Bet of the Day: May to leave before Brexit?

Published on: February 28, 2019
Author: Antonia Kelly
Bet of the Day: May to leave before Brexit?

 

Betting on politics can be a strange process – after all, say what you like about the Premier League title race, but it’s not going to affect the price of a pint of milk any time soon – but if you know the right places to look, there can be some decent prices to be found. With Brexit back in the news (as though it ever went away), our Bet of the Day today looks at the shape of things in light of recent developments, and takes in questions of when, how and if it might happen. It’s worth keeping in mind that the entire process so far has moved slowly, and if you’re going to place a bet on Brexit, you may be waiting a moment for it to come through (or not).

Most of the sportsbooks available in the UK have some markets on Brexit among their political betting offers. These range between the relatively simple and the slightly playful – but if you have a nose for politics and are well-acquainted with the processes that will be involved in finally delivering a verdict on how Britain will take its next steps, you could certainly find some value in what’s available. After all, let’s face it, you’re not going to be short of sources for a bit of research into what might come next.

Delay or No Delay – Is There A Question?

If you were to clip together, right now, all of the occasions on which Prime Minister Theresa May has said that Britain will leave the European Union on the 29th of March, 2019, you’d end up with a video that could play uninterrupted until that purported exit date. However, it’s becoming clearer and clearer that come the morning of the 30th of March, UK citizens may not be waking up to a country that has made a clean break. It’s long been suspected that departure will be delayed by at least a couple of months, though May has been adamant it would not.

That message changed this week, when the Prime Minister announced that MPs would be given a chance to vote on two key issues – first, whether Parliament will give assent to a departure from the EU without a deal on a future relationship between the UK and Europe having been agreed. Secondly, if the answer on that vote is “No”, another will be held the following day asking if MPs give their consent for the PM to seek an extension to Article 50 – and therefore a delay in Brexit.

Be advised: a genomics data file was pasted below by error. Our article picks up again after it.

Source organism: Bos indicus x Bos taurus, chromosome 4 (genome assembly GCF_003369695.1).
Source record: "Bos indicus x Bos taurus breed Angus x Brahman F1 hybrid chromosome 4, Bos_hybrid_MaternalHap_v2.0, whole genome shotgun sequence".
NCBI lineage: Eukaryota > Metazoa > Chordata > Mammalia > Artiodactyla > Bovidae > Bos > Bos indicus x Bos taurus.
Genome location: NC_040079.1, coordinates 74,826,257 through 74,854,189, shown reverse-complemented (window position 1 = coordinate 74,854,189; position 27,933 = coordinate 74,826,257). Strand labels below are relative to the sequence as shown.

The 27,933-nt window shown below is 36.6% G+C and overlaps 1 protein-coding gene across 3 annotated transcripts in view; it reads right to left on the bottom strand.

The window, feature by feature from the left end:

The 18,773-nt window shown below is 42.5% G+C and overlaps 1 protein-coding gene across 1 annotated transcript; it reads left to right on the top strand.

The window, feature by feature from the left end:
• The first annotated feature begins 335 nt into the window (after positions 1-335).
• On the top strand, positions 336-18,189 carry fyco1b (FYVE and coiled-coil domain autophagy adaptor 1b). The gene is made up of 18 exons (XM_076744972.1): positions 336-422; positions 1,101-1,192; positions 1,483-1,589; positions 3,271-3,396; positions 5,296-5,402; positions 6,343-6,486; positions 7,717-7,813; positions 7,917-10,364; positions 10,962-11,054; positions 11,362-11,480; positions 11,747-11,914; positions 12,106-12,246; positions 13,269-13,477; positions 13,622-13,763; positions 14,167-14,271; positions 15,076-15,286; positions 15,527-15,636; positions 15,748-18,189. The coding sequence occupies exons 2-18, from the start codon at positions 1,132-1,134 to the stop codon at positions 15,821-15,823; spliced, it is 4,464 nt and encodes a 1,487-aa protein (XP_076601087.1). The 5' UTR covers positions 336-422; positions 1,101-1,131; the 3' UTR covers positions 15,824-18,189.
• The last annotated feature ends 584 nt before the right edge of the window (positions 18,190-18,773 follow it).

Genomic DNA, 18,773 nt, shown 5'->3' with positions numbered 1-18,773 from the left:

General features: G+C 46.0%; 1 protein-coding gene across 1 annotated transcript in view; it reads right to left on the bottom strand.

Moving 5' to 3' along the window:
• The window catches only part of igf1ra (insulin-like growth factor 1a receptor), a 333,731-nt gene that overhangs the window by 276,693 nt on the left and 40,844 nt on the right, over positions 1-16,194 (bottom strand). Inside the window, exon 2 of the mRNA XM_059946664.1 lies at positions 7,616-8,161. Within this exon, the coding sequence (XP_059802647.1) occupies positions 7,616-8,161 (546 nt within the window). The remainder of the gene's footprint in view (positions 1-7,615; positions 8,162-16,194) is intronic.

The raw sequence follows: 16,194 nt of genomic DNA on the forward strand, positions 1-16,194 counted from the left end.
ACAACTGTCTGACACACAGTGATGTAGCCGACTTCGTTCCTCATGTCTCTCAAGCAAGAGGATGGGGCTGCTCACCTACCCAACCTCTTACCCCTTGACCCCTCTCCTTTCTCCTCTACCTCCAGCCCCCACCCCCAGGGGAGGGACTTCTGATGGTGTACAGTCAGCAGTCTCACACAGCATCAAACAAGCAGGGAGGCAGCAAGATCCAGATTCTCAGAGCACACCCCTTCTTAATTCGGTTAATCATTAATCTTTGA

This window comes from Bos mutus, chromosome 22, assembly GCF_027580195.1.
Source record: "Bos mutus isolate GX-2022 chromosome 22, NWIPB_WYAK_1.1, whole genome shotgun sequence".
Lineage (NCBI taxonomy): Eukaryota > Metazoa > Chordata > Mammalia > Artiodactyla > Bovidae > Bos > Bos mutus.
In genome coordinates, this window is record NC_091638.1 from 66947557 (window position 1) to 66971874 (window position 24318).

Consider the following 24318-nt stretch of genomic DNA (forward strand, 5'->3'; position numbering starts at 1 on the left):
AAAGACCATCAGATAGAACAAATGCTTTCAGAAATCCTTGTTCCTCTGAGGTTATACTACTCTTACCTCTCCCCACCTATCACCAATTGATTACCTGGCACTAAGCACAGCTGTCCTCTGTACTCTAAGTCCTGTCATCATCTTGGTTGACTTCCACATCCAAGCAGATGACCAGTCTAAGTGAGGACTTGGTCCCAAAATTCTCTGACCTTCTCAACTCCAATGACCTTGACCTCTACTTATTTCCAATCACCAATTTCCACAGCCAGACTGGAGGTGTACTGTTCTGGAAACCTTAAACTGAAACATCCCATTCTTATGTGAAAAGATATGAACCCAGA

Odds have moved to 1/7 with Betfair now that the departure date will be delayed; however, you can get 4/1 on the delay not happening. Given that May insists everything can be finalised by the 29th, there might be profit in betting on sheer parliamentary bloody-mindedness. Not least because, as Leader of the House of Commons Andrea Leadsom highlighted, there is a non-negligible chance that a vote to extend could fail in Parliament. Additionally, the 27 EU countries have to give their consent for Article 50 to be extended – which is probable but far from guaranteed.

Theresa To Stay, Come What May?

A story which passed through the news wires last week, but picked up surprisingly little attention, focused on the apparent insistence by members of her Cabinet that the Prime Minister must stand down after the UK’s local elections in May of this year. The idea is that a more dynamic negotiator will be essential in moving to the next phase of the Brexit process , which includes working on a free trade deal with the EU. While the evidence of the last couple of years – in which she called a snap election, then stayed in office when it backfired hugely – indicates that May will be tricky to shift, it does throw light on an interesting betting market.

At Betway, there are odds of 7/4 on Theresa May to resign as Prime Minister before the UK has officially left the EU. If Article 50 is extended, and the governing Conservative party takes a battering in the local elections, it could well be that May departs the stage sooner rather than later. While we wouldn’t put the mortgage on this happening, there is a growing possibility that the UK could leave the EU under another Prime Minister – and, given that there is a renewed push for a second referendum on whether it leaves at all, 7/4 is tempting.

About That Second Referendum…

A lot has been said about the possibility that the question of Brexit will be put to the UK public again. Much of this has been said at increasingly loud volumes by very angry people, some of whom think it should be, and others who disagree. This week, it officially became the policy of the Opposition, led by Jeremy Corbyn, that unless consensus could be reached on a deal, the question should be put to the voters.

Among their many Brexit markets – which include sensible ones such as “Will Article 50 be extended?” and more… playful ones such as “What will the UK ration first in 2019*?”, Paddy Power have odds of 2/1 on a second referendum taking place this year. The odds against are 4/11. We would advise betting that there won’t be another referendum – the chance of such a measure gaining a majority of votes in the House of Commons is vanishingly small and, if that is to change, a much longer delay will need to happen for the wheels to be set in motion. It could even be that fresh elections would be called first – so even if there is to be a second EU referendum, don’t bet on it happening before 2020 has arrived.

*The favourite is fuel, at 4/1, while Prosecco is a rank outsider at odds of 125/1.

Bets of the Day

: No second referendum in 2019 (4/11, Paddy Power); May to resign before Brexit (Betway, 7/4); Article 50 not to be extended (4/1, Betfair)